“The Best Taxi Driver”: Rewards in real life

A few days ago I was crossing an intersection close to a school. A few volunteer ladies were guiding the traffic and a tsunami of children. What impressed me was the firmness with which these volunteers were guiding the traffic. Some of the drivers, including some parents, were a little intimidated. Over all though there was a great satisfaction in the air.

Other than hazard warning type jackets these volunteers were carrying stop signs. Beyond that there was nothing else that expressed the status of these volunteers. No official hat. No coordinated colour dress. No badge. Nothing. In short there was no way for me to recognize how great there volunteers are beyond this crossing. We can all agree they deserve more.

Recognizing volunteers or any other act of kindness is important for encouraging these. It is very contagious in nature. People love to be recognized. People love to be an authority figure. Games have proved it that we love recognition or authority even in virtual worlds. Ask any Yelper who is the Duke of any cafe.

Recently I got to spend a lot of time in Starbucks. Starbucks send me a Gold Card a few days ago. Despite being aware of the psychology of these rewards, I am attracted to them. You can see through me pride with which I present my gold card when commoners pay cash.

Recently I came across a great example of using recognition or badges to encourage safe driving. In South Korea if you are an accident free cab driver you are given a title “The Best Taxi Driver” or in Korean 모범 택시기사. These special driver are allowed to wear a special band across their chest. They have a special type of hats. Their dress, their badges, and their hats make them obviously identifiable. These drivers wear these very proudly. It is an honour to be a Best Taxi Driver.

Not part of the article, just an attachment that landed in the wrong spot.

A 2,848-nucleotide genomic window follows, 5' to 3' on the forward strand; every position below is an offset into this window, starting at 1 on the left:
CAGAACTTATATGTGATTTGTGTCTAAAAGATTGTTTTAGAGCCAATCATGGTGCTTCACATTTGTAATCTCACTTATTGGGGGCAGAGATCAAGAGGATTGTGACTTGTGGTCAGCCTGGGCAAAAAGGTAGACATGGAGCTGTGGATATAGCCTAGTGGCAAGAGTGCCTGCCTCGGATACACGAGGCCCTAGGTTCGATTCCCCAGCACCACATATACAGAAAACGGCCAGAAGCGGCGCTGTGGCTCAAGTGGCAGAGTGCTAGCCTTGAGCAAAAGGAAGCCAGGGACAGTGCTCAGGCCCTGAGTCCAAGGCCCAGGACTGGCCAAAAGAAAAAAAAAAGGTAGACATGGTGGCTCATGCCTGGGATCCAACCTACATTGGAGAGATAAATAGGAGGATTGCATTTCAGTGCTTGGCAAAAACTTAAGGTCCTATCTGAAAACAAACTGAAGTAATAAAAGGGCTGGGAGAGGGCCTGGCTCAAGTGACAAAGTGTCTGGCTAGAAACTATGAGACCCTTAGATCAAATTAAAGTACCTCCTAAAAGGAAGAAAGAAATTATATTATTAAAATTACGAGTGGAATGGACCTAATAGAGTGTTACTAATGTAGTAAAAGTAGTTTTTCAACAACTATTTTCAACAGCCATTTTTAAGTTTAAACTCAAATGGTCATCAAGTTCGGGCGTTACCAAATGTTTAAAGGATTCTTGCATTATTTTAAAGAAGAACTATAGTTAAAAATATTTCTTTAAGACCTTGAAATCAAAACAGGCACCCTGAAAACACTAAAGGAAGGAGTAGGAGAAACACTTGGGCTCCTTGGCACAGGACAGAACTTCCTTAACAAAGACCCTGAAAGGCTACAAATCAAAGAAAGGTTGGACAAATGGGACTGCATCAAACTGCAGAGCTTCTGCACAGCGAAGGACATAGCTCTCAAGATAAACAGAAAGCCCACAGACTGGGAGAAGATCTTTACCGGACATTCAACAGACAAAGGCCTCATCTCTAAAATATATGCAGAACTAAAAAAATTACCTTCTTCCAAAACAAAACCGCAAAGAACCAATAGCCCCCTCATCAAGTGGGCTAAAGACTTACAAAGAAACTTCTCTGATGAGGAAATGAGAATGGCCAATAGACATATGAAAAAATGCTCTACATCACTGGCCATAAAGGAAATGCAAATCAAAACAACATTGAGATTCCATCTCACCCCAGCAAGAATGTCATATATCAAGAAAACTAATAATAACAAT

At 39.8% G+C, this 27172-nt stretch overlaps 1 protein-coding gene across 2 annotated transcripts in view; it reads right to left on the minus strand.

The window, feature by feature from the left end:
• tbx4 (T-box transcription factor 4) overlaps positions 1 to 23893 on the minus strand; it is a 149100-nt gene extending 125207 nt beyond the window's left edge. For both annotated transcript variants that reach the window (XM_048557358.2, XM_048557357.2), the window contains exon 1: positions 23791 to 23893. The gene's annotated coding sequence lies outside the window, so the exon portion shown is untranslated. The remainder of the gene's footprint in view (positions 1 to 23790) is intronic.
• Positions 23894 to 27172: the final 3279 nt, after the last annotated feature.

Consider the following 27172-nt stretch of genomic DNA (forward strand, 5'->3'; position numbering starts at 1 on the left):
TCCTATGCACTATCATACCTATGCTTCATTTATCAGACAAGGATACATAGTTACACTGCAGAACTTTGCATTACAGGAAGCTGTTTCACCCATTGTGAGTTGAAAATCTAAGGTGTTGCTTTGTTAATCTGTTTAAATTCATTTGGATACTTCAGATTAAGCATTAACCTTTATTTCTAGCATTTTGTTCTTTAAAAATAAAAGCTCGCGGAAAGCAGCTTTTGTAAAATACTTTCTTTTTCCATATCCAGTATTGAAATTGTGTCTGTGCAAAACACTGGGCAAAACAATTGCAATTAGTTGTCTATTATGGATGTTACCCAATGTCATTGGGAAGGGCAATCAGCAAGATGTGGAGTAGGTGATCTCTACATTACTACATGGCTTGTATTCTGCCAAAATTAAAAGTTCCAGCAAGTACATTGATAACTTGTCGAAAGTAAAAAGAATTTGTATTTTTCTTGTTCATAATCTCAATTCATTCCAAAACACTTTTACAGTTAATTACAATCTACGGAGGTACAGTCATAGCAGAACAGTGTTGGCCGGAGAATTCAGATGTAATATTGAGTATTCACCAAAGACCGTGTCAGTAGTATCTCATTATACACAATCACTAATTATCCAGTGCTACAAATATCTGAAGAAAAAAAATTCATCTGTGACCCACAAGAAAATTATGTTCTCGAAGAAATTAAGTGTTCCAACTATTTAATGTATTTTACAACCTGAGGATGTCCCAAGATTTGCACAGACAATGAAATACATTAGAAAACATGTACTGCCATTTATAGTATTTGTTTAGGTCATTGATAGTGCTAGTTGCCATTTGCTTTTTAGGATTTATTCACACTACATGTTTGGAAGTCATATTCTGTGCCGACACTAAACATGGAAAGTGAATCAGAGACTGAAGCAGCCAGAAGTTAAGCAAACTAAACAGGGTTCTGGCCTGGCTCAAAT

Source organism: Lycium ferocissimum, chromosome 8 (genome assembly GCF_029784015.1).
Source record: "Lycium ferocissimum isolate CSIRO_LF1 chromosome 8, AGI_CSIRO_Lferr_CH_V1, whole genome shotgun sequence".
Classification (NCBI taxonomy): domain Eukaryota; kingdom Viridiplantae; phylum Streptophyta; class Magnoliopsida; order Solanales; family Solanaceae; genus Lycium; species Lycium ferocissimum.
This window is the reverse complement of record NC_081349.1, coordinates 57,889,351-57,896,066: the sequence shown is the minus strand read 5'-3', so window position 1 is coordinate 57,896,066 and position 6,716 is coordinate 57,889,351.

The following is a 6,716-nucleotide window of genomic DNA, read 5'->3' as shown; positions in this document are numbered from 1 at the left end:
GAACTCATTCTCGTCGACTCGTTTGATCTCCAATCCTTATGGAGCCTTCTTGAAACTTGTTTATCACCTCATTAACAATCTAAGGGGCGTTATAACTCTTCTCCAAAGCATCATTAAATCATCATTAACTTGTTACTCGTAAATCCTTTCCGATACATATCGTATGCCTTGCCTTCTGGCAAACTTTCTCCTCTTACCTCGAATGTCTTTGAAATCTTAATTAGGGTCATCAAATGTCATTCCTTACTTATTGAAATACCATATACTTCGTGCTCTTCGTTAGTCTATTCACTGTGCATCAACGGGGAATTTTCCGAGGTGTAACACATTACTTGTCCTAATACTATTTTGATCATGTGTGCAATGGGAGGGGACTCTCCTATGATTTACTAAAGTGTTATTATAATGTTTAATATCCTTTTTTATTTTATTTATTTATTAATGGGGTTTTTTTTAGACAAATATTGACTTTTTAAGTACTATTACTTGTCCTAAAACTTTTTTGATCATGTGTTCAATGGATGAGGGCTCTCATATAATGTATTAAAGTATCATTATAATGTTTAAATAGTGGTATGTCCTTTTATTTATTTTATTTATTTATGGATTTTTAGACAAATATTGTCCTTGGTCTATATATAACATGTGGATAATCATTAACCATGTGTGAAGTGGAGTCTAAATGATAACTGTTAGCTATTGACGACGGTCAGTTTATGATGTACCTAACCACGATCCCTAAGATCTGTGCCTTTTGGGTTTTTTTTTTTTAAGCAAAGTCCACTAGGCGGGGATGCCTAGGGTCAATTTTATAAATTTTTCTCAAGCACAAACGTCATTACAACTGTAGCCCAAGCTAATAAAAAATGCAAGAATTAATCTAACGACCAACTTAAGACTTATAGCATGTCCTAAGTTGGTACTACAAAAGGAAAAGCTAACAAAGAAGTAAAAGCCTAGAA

Most of these drivers volunteer to conduct traffic. You can sometimes see them around schools. Helping kids navigate their way home and effectively imparting a lesson in ethics and pride in excellence.

Here are three pictures of  two volunteers: The Best Taxi Driver, a Parent, and a Police Office conducting traffic. I know most of you can not read Korean, but I am sure you will have hard time recognizing who is who.

The Best Taxi Driver

The Parent Volunteer

The Police Officer

Can we play together?


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It requires more than a great idea to convince people to work with you. We learned that in school but still seem to forget how it unfolds.

Recently at a startup event people starting flocking around potential partners of complementary skills.
“I’m looking for a developer, are you a developer?” said one gentleman to another. “Yes” was the response. And then began a parade of idea and market and “let us grab a coffee”.
I saw one such team forming and almost immediately closing discussions with others. “They found the ONE” said one of the event organizers.

A week later I bumped into one of those chosen ones and realized that nothing got accomplished on their idea. It appears they may have the right skills but they lacked right motivations.

Co-Founding Improv